Have you been missing restaurant inspections? Thurston County has not posted any new inspections since mid-June. Here’s why.
Thurston County’s restaurant inspection reports have not been updated for two months due to limited staff being focused on different priorities, said Sammy Berg, Senior Environmental Health Specialist for the county.
Berg said there has been no change in how the county approaches inspections or updates its food safety website. The pause can instead be partly attributed to a reduction by half in staff capacity.
“Six staff, that’s what we’ve had for several years,” Berg said. “But beginning this year, we had two vacancies and one other staff that was reassigned. So basically, we have three inspectors to do the food work.”
Turnover, coupled with COVID-19 response activities, has been an ongoing challenge for PHSS, he said. However, some relief may be in sight.
Berg said he expects to add two new inspectors in September. Around that time, he said he expects to start posting new restaurant inspection notes to the county’s food safety website.
Other priorities also have contributed to the pause in updates. Berg said staff focus on inspecting temporary activities and schools during the summer.
“So that means there’s less time for them to do the other things and everything else kind of piles on,” Berg said. “We’re trying to do as much as we can with far fewer staff.”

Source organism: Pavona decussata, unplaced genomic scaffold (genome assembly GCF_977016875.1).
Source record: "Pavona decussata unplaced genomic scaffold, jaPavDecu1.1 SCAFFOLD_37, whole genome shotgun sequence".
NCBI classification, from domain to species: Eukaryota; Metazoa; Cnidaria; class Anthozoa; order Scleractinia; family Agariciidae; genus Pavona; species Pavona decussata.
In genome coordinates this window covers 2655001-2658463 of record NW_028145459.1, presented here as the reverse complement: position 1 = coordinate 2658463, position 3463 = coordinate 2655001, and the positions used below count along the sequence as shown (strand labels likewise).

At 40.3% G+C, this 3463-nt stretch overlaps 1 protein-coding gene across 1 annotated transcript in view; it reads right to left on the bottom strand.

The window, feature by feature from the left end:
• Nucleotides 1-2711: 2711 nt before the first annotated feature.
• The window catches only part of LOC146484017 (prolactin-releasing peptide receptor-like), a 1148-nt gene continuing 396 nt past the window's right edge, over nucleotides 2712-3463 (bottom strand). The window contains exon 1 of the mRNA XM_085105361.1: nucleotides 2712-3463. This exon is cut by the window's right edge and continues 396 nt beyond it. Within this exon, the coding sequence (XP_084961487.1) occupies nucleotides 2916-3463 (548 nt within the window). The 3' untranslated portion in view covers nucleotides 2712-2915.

On Wednesday, Berg said staff have so far completed 106 inspections of temporary food establishments. Additionally, he said staff are tasked with inspecting kitchens and campuses at 95 schools across the county during the spring and summer.
Notes from these activities do not get shared online, he added. When asked why, Berg said those notes may not be as useful to consumers.
“It’s all public record, but there just hasn’t necessarily been a lot of requests or need to find a good way to put that information out to folks,” Berg said.
School kitchen inspections tend to go very well because staff tend to be stable and well trained, he said. They also tend to do less complex food preparation, he added.
For temporary activities, Berg said staff often meet with vendors once or twice during the summer and correct any issues before they leave.
Many of these activities end by the time staff would have time to post inspection notes online, he said. This means consumers can’t use the information like they would with a typical restaurant.
“Is there a lot of value in the community for that?” Berg said. “I’m not sure. … We have no resistance to that.”
Food pop-ups, which temporarily sell food at existing locations, may spur changes to this policy.
Rather than operating once or a few times a season, pop-up vendors may choose to operate year-round on a published schedule. This blurs the line between temporary activities and permanent restaurants.
The county started officially allowing pop-up food vendors under a new permit policy in June. However, Berg said they are still evaluating this policy and it may change by the end of the year.
For now, inspection notes for pop-ups may not necessarily be shared on the county’s food safety website. Berg said the county will “certainly look” at including them.
“There is an ongoing potential for a customer to take a look at (pop-up vendor inspections) and make a choice about what they want to do and where they want to go,” Berg said.